Spaghetti sauce is a pantry staple, isn't it? I mean, first, there is spaghetti, then the pan of lasagna, oh and pizza! As you know by now, I make most things we consume from scratch, because I love to, but also because I think things that are mass-manufactured the least, are best.It could quite possibly be the easiest sauce there is.

We eat spaghetti a good once a week around here. We also happen to call it Red sauce in our house. Maybe spaghetti has too many syllables...not sure. This version makes a good amount and is a cost savings over buying jars of the store made sauces.

My mother made a version of my Sicilian grandmothers, and I now make a version of my mother's. Mom cooked hers on the stove all day–she still does. I use the crockpot. Both methods impart that unbelievable rich and savory smell throughout the house when you walk in. I think that is all part of it.
I use canned tomatoes, but I buy organic, minimally processed with no major additives. If you are thinking ‘organic=pricey’…my store’s house brand is only about $1.69 for the 28-ounce cans, so pretty affordable.

Try finding house brand organics to use at your grocery. Make sure there are no additives, just tomatoes, no salt, or no sugars. Citric acid shows up on most as a natural color preservative and is ok.
This batch makes the equivalent of about 3 jars of the store bought sized spaghetti jars. Reuse your glass spaghetti jars from your last purchase, or use the large glass canning jars.

Red Sauce
Two  28-oz cans organic tomato puree (unsalted and unseasoned)
Two 15-oz cans of diced tomatoes (unsalted and unseasoned)
1 can tomato paste
1 tsp kosher salt
1 tsp pepper
1 palm full (about 1/4 to 1/3 cup) dried Italian seasoning, or dried oregano
4 Italian sausages, raw in the casings*

*A note on the sausages. I buy mine at the meat counter. Use mild, sweet, or hot, use pork or chicken. I use chicken mostly, it's healthier.  Use what you like.

Place all ingredients in the crockpot. Submerge the sausages. Place lid on top and cook on high for 6 hours, low for 8 hours.
I buy my sausages on sale and throw them in the freezer. I then add them frozen and they cook through by the end. You can also add them thawed.
When its done, stir and place in the large sized glass jars that are clean and dry.
Or have a plate of pasta and jar the rest!
If you have a canning funnel, pack it hot, right into the jars.
This sauce keeps well, so don't be afraid to use it over the month.

Saturday, January 2, 2010

Everyone should grow something...

Really, everyone should. It is a beautiful thing to watch something grow and then to harvest and eat from it. For the new gardener and the not-enough-time-to garden gardener, I think two easy-successful things to start with are potatoes and snap peas.

Potatoes are quite possibly my very favorite thing to grow. Harvesting is like digging up treasure! You have no idea how many perfect little smooth presents are going to be under the soil, and every time you come upon one it is like a little surprise!

Here is why I feel these two items are an easy and good place to start...
You can grow potatoes in a large deep pot…no yard needed. The plastic terracotta-look pots at the garden center are inexpensive. It takes about one bag of soil to fill it and you are ready to go! Simply buy a potato at the grocery, and set it on your counter until it begins to grow ‘eyes’. Cut the eyes off, then plant them (green shoots up) into the soil so the little eyes barely peek. Then water. And wait…but not for long. Potatoes grow fast! Then they begin to grow their new potatoes attached to the roots under the soil.

I grow them in both winter and summer in my climate in AZ. Potatoes near the top of the roots will begin to peek out of the soil. But there are also plenty down below! I will dig around and harvest and leave the plant in the ground for more to develop.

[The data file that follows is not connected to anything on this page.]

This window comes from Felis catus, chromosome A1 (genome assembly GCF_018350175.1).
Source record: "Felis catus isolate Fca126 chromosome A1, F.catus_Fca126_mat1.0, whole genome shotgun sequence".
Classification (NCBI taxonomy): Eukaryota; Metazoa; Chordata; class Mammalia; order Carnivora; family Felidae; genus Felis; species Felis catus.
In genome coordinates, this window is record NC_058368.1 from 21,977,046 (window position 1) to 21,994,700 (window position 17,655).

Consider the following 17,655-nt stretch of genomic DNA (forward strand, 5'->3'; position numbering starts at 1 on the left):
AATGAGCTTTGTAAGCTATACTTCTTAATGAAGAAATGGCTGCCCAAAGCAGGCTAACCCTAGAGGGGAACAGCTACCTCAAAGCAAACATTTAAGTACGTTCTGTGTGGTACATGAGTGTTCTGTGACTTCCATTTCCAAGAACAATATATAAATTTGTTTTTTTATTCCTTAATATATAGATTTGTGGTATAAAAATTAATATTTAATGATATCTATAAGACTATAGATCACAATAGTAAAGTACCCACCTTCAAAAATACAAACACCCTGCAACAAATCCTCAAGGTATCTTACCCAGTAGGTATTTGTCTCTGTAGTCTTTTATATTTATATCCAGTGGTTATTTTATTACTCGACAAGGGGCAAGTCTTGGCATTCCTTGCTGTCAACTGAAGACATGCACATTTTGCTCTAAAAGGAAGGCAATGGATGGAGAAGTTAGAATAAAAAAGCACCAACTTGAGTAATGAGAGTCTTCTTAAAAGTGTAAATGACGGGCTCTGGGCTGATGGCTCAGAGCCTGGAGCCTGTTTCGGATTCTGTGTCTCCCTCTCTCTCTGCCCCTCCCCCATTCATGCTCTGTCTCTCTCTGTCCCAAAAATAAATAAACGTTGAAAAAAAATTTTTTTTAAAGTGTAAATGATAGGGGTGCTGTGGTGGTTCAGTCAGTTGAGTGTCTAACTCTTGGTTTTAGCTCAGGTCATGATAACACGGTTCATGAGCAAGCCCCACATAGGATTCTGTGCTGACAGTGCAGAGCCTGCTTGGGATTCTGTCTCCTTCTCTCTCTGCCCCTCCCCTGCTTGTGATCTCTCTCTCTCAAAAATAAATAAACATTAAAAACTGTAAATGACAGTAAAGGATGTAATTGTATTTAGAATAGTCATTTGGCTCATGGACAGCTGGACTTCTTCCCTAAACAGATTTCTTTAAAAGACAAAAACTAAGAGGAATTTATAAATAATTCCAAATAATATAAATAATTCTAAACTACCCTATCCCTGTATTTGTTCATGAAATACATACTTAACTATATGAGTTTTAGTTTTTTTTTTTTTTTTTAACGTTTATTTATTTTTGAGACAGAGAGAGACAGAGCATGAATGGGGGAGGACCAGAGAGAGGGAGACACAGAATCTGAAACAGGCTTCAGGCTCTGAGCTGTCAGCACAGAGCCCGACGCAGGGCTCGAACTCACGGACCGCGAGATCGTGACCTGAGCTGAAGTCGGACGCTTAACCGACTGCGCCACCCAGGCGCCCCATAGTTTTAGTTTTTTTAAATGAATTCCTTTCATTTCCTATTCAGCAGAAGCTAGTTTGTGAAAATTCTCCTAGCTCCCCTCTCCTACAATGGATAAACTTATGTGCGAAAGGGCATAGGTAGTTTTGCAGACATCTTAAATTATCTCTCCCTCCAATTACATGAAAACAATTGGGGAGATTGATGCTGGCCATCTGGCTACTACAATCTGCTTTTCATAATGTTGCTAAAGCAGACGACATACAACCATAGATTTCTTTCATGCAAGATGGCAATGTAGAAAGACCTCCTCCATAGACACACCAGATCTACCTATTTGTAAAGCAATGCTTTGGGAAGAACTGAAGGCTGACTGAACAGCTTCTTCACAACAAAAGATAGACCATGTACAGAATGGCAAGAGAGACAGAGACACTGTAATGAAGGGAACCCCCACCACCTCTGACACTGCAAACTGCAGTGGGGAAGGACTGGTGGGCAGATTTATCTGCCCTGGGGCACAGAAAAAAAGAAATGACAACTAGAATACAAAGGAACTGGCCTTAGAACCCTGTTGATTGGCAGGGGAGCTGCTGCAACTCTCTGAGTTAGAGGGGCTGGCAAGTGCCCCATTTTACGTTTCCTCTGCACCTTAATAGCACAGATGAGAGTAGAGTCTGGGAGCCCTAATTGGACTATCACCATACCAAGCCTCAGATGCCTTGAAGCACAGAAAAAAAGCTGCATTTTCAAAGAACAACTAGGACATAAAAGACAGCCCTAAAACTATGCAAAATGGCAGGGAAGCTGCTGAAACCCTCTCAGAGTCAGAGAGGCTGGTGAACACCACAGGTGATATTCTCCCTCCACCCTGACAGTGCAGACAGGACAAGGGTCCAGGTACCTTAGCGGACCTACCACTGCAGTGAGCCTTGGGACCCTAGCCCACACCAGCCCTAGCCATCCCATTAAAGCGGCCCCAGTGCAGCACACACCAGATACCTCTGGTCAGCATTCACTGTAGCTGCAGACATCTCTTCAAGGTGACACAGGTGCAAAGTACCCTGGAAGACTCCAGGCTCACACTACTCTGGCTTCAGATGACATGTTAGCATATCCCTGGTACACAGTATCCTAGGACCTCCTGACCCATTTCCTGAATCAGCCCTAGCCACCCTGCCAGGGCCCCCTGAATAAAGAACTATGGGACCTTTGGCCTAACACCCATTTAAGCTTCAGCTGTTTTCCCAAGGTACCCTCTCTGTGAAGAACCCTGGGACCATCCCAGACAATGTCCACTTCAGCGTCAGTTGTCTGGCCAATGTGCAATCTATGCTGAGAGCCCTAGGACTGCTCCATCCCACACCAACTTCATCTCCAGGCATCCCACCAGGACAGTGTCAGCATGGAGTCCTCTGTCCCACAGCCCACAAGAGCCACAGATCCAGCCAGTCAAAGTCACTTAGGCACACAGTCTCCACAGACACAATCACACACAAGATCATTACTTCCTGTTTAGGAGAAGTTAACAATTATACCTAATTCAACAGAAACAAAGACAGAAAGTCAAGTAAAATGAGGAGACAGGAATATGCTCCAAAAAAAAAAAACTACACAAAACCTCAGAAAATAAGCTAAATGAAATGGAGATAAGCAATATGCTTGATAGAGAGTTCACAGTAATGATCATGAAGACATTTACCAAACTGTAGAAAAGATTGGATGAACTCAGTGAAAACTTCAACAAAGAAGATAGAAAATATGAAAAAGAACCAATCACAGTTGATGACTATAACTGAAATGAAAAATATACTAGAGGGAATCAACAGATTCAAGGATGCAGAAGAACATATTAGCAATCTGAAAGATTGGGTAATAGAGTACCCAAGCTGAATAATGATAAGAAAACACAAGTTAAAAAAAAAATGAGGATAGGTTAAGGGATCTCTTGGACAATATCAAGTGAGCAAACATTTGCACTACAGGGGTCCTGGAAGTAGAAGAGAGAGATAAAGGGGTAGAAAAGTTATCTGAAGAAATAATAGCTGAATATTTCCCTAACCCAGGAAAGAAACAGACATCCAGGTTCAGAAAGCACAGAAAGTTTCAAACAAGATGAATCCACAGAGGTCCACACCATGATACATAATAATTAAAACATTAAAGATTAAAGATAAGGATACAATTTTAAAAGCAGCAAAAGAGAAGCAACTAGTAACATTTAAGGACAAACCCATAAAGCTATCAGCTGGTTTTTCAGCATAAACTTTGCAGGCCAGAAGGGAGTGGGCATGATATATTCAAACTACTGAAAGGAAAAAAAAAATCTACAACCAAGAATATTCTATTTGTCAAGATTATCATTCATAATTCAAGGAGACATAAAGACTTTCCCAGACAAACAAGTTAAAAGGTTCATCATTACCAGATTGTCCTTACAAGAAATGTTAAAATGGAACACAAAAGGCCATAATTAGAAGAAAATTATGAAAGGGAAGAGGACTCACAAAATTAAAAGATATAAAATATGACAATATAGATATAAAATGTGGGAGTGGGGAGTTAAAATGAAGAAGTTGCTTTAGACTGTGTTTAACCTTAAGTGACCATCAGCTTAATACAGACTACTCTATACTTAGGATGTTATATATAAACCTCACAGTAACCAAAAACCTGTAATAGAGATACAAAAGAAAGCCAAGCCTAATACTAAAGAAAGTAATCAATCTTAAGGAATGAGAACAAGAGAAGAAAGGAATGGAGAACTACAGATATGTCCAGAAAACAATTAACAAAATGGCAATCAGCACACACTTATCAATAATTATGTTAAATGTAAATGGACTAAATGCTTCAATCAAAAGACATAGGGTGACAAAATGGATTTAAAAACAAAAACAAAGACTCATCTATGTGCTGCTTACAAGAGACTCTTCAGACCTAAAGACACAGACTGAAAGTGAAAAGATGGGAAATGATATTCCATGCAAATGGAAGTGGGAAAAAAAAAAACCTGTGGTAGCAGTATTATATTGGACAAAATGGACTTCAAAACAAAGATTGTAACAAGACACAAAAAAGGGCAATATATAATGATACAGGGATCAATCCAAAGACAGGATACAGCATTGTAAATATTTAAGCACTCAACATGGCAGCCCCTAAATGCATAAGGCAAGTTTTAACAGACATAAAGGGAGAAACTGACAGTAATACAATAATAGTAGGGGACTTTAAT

Snap peas are another great place to start. These grow great in a deep pot as well, and believe it or not, can even be grown indoors in a bright sunny warm window. I grow mine outside in the ground at my home. They climb the poles and have pretty flowers, then like magic, these white flowers become these sweet crisp snap peas. I also harvest the leaves of the plant and eat them in salad (no need to waste a perfectly delicious green!). They are a mild, sweet pea flavor and are tender and amazing in a salad.

Peas do take a few weeks to germinate and sprout, so there is patience involved on the front end, but the growth and harvest is wonderful to watch! Just place a teepee of bamboo poles (from the garden center) or tree twigs from your yard to have them grow on.

Friday, January 1, 2010

Plastic-free home...

About 2 years ago, I chose to stop using plastics as food containers in our home. I recycled every last one of them and went to glass. The risks and information regarding plastics is everywhere on the internet, so do your own research and make your own descisions on the topic.

Using glass jars is an easy transition. You can buy a dozen at the grocery in various sizes, but if you plan to transition out of plastic over time, simply save the glass jars and bottles that you do use from products that you buy. Instead of recycling a glass salad dressing bottle, clean it and reuse it, making your own homemade salad dressings instead.
In fact, I know purchase good and products with the reuse of their vessel in mind. I try my best to buy products that are packaged in recycled/recyclable/reusable containers or packaging.

The glass jars go right into the freezer (be mindful of freezing liquids however). With the lids removed, they also go right to the microwave. We do not own a microwave at home, but I pack my lunches into 8oz. glass jars and then reheat them at work in the microwave there. Then, they go right into the dishwasher where they are cleaned and sanitized for the next use.
But where to store them all? My counters and cupboards were over run, so my solution was to utilize a space I had under an island in my kitchen and store them in baskets. It works great.
I use the glass jars for everything; I store dried fruits, granola, nuts, grains. In the fridge I store leftovers, homemade pickles, I reuse spaghetti sauce jars and jar my own sauce. In the freezer, I pack leftover dinner portions for my lunch the next day, like rice, or fish and vegetables, even grapes and sliced apples. Baby-food jars are fantastic for transporting salad dressing to work to go on my salad, or small portions.

I will post my spaghetti sauce recipes and salad dressing recipes this weekend, stay tuned!